Wednesday, 19 August 2015

The Man from U.N.C.L.E. (2015)

This is an unscheduled post, part of a number of posts published today about The Man from U.N.C.L.E. Links to the other posts to be found at the end. My next post will be Friday next week as usual.


On occasion I watched the TV-series The Man from U.N.C.L.E. when I was a kid, as it was often broadcast at odd hours. I was never much of a fan, but it did have some appeal to me. I have at times tried to watch again, now, as an adult, with limited success. It has been hard to come by, not even YouTube is forthcoming. I think my main interest in it back then was that Ian Fleming was involved in its creation. But it was also a twist to see an American agent, Napoleon Solo (Robert Vaughn), and a Russian agent, Illya Kuryakin (David McCallum), working together under the United Nation's flag (sort of) at the height of the cold war. (It is called The Man from U.N.C.L.E. instead of The Men from U.N.C.L.E. because originally it was only meant to be about Solo. But Kuryakin became so popular with the TV-audience that the part was expanded to become equal to Solo.)

The new film, directed, and co-produced and co-written, by Guy Ritchie has none of the topicality of the original series, and it is rather silly and shallow, but fortunately it also has oodles of laid-back wit and it is rather cool at times. There were some action sequences that had plenty of panache, but I especially enjoyed the scene in a fashionable clothes store where the two male agents have a debate about whether this particular belt go with that particular dress, and whether colours match on the outfits to be worn by the female agent. With the name dropping of fashion labels and the confidence with which they speak of such matters, they would not be out of place in a 1963 version of Sex and the City. Both Henry Cavill (as Solo) and Armie Hammer (as Kuryakin) seemed to have a good time, and they had chemistry. Hugh Grant was also a treat, in the part played by Leo G. Carroll in the series. Elizabeth Debicki as the master villain was also great. But for some reason Alicia Vikander did not seem to fit in. It was not that she was bad and she did manage to look as stylish as Audrey Hepburn at times, one especially fun scene was when she was dancing in pyjamas and sun classes, but while all the other worked well together, and had a connection, she seemed to be at a distance. Participating in the activities but not really being there, perhaps thinking about something else. Aloof.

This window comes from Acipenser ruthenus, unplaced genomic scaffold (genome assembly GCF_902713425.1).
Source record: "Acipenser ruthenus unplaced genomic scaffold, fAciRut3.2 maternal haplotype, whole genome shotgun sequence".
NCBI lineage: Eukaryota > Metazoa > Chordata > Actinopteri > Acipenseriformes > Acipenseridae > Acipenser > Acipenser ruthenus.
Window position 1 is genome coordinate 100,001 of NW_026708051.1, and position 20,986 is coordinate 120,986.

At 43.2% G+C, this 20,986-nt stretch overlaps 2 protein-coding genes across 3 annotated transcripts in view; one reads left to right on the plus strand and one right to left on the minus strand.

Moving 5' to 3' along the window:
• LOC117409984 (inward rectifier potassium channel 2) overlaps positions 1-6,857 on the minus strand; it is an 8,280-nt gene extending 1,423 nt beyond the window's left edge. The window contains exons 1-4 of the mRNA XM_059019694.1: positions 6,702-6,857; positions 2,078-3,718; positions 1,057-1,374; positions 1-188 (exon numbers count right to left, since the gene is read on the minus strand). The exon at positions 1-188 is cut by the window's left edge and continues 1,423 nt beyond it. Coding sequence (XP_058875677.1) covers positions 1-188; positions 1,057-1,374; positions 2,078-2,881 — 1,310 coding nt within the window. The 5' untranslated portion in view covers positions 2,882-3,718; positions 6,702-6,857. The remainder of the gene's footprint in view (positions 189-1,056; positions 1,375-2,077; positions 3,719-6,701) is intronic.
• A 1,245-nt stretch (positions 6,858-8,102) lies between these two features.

The dynamic duo and Ms. Vikander.

So I did have fun will watching The Man from U.N.C.L.E. but I was also annoyed at times. For example the last car chase, on an island, was overblown and weird, with no sense of spatial awareness. The film varied from sequence to sequence, and from the delightful and inspired to the awkward and off-putting.

It is not immediately obvious why there is a film based on this particular series. Back then it had some impact but that was a long time ago, and unlike Mission Impossible, which first came out as a series around the same time as U.N.C.L.E., it has not left any well-known quotes or famous music behind. I suspect that the kids these days have not even heard of it. Perhaps this is why it has been kicked around for quite a while, with several different directors attached to it and then un-attached. One of them was Steven Soderbergh and I can see why he might have been attracted to it, and, actually, the finished film did remind me at times of Soderbergh. While Ritchie is nowhere near as good, or as important, as a filmmaker he is in some ways similar, but less nimble and intelligent. He is more draught beer and Soderbergh more vintage wine. (Soderbergh also has a more serious edge and capable of making films with a depth which Ritchie does not seem to have any interest in.) But with U.N.C.L.E. Ritchie comes closer to Soderbergh than before in the feel of the film. And like Soderbergh's Oceans 11, 12 and 13, The Man from U.N.C.L.E. is primarily interested in digressions. It is not that they have lost the plot; there was never any interest in actually having a plot.

After Lock, Stock and Two Smoking Barrels (1998), the only one of Ritchie's films I have really liked is Sherlock Holmes - A Game of Shadows (2011). The U.N.C.L.E.-film made me wonder if he wants to make a Bond movie (Henry Cavill played Solo in a way that might have pleased Ian Fleming) but I hope he never does. Although I suppose he would not do a worse job than Lewis Gilbert did.

The other bloggers who have written (in Swedish only) about the film: Rörliga bilder och tryckta ord, Fiffi, Jojjenito, Fripps filmrevyer, Har du inte sett den?